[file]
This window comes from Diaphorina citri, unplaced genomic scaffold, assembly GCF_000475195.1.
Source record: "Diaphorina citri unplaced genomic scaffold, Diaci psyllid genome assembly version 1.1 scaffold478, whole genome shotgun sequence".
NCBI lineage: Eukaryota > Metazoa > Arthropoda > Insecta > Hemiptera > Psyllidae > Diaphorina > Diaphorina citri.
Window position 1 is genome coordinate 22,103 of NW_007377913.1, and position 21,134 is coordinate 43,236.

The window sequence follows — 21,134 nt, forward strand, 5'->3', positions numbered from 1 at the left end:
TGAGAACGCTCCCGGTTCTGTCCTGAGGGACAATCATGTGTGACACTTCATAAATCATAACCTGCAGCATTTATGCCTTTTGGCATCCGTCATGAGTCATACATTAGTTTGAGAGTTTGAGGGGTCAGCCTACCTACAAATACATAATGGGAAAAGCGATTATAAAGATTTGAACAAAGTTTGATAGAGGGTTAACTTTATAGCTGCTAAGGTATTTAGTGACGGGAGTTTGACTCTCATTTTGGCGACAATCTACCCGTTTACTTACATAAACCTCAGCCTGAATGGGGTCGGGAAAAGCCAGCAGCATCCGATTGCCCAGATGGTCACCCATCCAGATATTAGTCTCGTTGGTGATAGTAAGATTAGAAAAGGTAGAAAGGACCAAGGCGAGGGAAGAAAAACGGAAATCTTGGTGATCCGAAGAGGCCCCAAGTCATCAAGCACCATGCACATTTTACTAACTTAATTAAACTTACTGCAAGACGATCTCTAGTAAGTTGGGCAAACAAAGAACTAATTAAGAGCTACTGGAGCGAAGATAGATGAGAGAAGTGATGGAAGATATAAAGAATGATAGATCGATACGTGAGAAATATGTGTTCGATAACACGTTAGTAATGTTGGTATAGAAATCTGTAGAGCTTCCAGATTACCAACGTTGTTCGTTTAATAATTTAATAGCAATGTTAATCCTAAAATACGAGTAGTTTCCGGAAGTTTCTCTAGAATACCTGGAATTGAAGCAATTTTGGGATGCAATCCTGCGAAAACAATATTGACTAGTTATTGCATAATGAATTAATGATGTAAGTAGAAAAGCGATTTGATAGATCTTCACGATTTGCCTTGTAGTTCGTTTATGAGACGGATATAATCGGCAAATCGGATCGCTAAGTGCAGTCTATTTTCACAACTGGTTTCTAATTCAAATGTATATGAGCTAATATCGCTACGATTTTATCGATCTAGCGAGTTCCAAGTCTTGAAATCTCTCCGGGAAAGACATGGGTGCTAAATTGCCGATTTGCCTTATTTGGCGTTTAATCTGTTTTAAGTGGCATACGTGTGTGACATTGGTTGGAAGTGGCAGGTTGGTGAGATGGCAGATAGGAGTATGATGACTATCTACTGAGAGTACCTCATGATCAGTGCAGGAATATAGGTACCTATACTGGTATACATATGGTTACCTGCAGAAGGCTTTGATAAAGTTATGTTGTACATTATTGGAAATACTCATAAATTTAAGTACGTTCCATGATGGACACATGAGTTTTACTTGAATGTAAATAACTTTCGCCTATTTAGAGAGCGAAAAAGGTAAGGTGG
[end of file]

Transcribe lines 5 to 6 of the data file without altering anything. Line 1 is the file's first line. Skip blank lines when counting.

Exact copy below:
The window sequence follows — 21,134 nt, forward strand, 5'->3', positions numbered from 1 at the left end:
TGAGAACGCTCCCGGTTCTGTCCTGAGGGACAATCATGTGTGACACTTCATAAATCATAACCTGCAGCATTTATGCCTTTTGGCATCCGTCATGAGTCATACATTAGTTTGAGAGTTTGAGGGGTCAGCCTACCTACAAATACATAATGGGAAAAGCGATTATAAAGATTTGAACAAAGTTTGATAGAGGGTTAACTTTATAGCTGCTAAGGTATTTAGTGACGGGAGTTTGACTCTCATTTTGGCGACAATCTACCCGTTTACTTACATAAACCTCAGCCTGAATGGGGTCGGGAAAAGCCAGCAGCATCCGATTGCCCAGATGGTCACCCATCCAGATATTAGTCTCGTTGGTGATAGTAAGATTAGAAAAGGTAGAAAGGACCAAGGCGAGGGAAGAAAAACGGAAATCTTGGTGATCCGAAGAGGCCCCAAGTCATCAAGCACCATGCACATTTTACTAACTTAATTAAACTTACTGCAAGACGATCTCTAGTAAGTTGGGCAAACAAAGAACTAATTAAGAGCTACTGGAGCGAAGATAGATGAGAGAAGTGATGGAAGATATAAAGAATGATAGATCGATACGTGAGAAATATGTGTTCGATAACACGTTAGTAATGTTGGTATAGAAATCTGTAGAGCTTCCAGATTACCAACGTTGTTCGTTTAATAATTTAATAGCAATGTTAATCCTAAAATACGAGTAGTTTCCGGAAGTTTCTCTAGAATACCTGGAATTGAAGCAATTTTGGGATGCAATCCTGCGAAAACAATATTGACTAGTTATTGCATAATGAATTAATGATGTAAGTAGAAAAGCGATTTGATAGATCTTCACGATTTGCCTTGTAGTTCGTTTATGAGACGGATATAATCGGCAAATCGGATCGCTAAGTGCAGTCTATTTTCACAACTGGTTTCTAATTCAAATGTATATGAGCTAATATCGCTACGATTTTATCGATCTAGCGAGTTCCAAGTCTTGAAATCTCTCCGGGAAAGACATGGGTGCTAAATTGCCGATTTGCCTTATTTGGCGTTTAATCTGTTTTAAGTGGCATACGTGTGTGACATTGGTTGGAAGTGGCAGGTTGGTGAGATGGCAGATAGGAGTATGATGACTATCTACTGAGAGTACCTCATGATCAGTGCAGGAATATAGGTACCTATACTGGTATACATATGGTTACCTGCAGAAGGCTTTGATAAAGTTATGTTGTACATTATTGGAAATACTCATAAATTTAAGTACGTTCCATGATGGACACATGAGTTTTACTTGAATGTAAATAACTTTCGCCTATTTAGAGAGCGAAAAAGGTAAGGTGG